Summary: Do we deserve God's commendation for our services to him. Well based on Paul's converts at Thessalonica, I would say we do, because we love to serve the Lord in an age where it is unpopular and irrelevant, and to think of others before our ourselves.
This sermon was delivered to St Oswald’s in Maybole,
Ayrshire, Scotland on the 19th October 2014
(a Scottish Episcopal Church in the Dioceses of Glasgow and Dumfries).
Summary: Do we deserve God's commendation for our services to him. Well based on Paul's converts at Thessalonica, I would say we do, because we love to serve the Lord in an age where it is unpopular and irrelevant to go to church, and to think of others before ourselves.
“Please join me in my prayer.” Let the words of my mouth, and the meditation of our hearts, be acceptable in your sight, O Lord. Amen. (Ps. 19:14)
Imagine for a moment the apostle Paul was alive and he was about to write a letter to us this morning. Do you think he would commend us, or would he condemn us … I suppose it would be a bit like our map review; the Bishop certainly commended us on our achievements … that is, within reason.
To answer that question we can look at the church in Thessalonica and compare it with ourselves, but not on individual projects but on spiritual matters. But before we do, we need to do some background; now, Thessalonica is by the way, the major city of Macedonia, it is the second largest city in Greece and today the name has been shortened to Salonia or Salonika.
In Paul’s day, this city was the most important commerce centre in the region and is situated in the northern Greek coast, with its harbour strategically located at the head of the Aegean Sea. Back then it was a thriving metropolitan area full of vice … greed … and false religion. It fact Mt. Olympus, the home of the Greek gods is said to be located not far from Thessalonica itself.
The background to Paul's letter is also interesting, because on Paul 2nd mission, he left Philippi, and had moved to Thessalonica to preach the gospel, (about 100 miles west), and his campaign there was very successful as people listen to him, and gotten to know the Lord. A church was also established, but this church stirred up opposition, which led to persecution, particularly from the establishment, the Jews.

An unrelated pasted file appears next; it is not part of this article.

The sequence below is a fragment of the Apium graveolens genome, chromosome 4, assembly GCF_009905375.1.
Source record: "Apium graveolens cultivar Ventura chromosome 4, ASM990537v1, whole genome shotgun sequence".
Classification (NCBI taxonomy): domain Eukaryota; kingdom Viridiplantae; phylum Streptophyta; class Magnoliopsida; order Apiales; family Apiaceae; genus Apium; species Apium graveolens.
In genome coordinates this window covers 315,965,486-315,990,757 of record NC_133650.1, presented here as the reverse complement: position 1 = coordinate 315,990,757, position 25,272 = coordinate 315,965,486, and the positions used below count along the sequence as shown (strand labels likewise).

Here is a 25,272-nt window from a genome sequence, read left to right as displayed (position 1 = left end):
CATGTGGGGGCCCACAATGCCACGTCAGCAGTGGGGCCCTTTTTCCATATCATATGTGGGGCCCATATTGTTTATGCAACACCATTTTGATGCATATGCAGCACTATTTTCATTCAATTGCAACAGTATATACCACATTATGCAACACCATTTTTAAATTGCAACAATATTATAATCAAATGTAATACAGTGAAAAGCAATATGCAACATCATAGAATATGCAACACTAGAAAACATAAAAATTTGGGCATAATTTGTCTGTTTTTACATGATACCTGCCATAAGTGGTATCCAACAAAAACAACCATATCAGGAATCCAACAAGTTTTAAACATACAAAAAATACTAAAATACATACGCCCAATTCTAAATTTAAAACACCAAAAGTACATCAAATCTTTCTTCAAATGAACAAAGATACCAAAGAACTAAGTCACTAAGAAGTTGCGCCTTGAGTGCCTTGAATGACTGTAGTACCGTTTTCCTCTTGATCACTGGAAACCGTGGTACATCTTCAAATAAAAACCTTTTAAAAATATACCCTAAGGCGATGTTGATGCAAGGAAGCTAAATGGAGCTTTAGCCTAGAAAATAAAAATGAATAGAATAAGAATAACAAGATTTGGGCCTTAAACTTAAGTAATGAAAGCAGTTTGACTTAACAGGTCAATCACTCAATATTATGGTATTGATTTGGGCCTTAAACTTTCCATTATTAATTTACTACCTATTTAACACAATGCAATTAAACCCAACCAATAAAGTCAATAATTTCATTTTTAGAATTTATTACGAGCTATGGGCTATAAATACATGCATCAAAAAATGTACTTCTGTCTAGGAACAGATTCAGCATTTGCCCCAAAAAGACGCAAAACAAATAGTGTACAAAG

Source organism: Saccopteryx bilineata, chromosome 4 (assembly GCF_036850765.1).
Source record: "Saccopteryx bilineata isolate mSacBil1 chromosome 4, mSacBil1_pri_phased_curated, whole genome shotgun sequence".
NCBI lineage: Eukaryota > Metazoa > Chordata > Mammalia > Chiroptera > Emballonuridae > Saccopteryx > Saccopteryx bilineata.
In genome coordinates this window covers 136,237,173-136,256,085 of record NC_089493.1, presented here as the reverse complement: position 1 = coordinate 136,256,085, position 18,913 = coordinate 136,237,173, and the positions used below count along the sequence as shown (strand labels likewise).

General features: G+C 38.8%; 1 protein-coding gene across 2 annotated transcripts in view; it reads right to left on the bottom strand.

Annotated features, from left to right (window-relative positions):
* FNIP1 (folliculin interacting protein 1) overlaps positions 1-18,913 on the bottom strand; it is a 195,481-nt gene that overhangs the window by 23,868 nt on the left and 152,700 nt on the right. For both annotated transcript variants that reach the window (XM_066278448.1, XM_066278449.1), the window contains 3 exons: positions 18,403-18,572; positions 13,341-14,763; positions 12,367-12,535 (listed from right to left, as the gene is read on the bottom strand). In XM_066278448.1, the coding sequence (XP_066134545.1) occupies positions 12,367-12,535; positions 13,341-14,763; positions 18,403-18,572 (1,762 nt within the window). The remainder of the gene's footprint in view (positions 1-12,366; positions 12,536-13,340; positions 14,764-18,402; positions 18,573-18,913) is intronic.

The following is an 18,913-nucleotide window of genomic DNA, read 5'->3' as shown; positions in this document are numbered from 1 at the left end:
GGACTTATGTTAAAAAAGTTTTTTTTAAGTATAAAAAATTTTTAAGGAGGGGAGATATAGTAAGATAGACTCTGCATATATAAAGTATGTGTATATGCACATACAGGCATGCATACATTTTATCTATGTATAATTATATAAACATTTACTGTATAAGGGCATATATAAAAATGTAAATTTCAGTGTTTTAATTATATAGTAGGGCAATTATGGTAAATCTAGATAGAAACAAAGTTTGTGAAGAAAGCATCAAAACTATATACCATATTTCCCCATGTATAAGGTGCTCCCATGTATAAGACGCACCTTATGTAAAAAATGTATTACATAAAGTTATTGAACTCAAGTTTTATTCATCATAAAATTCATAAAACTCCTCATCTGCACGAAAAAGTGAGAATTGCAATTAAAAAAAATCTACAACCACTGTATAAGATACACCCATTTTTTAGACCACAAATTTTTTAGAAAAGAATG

For example, in Acts 17, we hear of a mob that went to the house of a man called Jason where Paul and his companions had been staying … but when they couldn’t find Paul, they dragged Jason out of his home and brought him before the city leaders and accused him of heresy, bringing their accusations against the whole of the Christian movement.
This was a serious situation, and so Paul was persuaded to flee from Thessalonica to Berea, and from Berea he sped again to Athens where he sent Timothy to check on the Thessalonians on the sly. In the mean time Paul went to Corinth, and it was in Corinth he met with Timothy again, who brought him the news of how the church at Thessalonica was doing; and so this epistle or letter is Paul’s written response to that report.
Now this letter was written in about 50 AD which makes it one of the first letters that Paul wrote … and Paul was greatly relieved to hear that these young converts in Thessalonica were remaining faithful in the midst of all their trials and tribulation; and he commends them their faithful service; … for being open and receptive; … and for their evangelistic influence for the Lord …. and it is in light of this commendation I want to do a comparison with ourselves, albeit very loosely.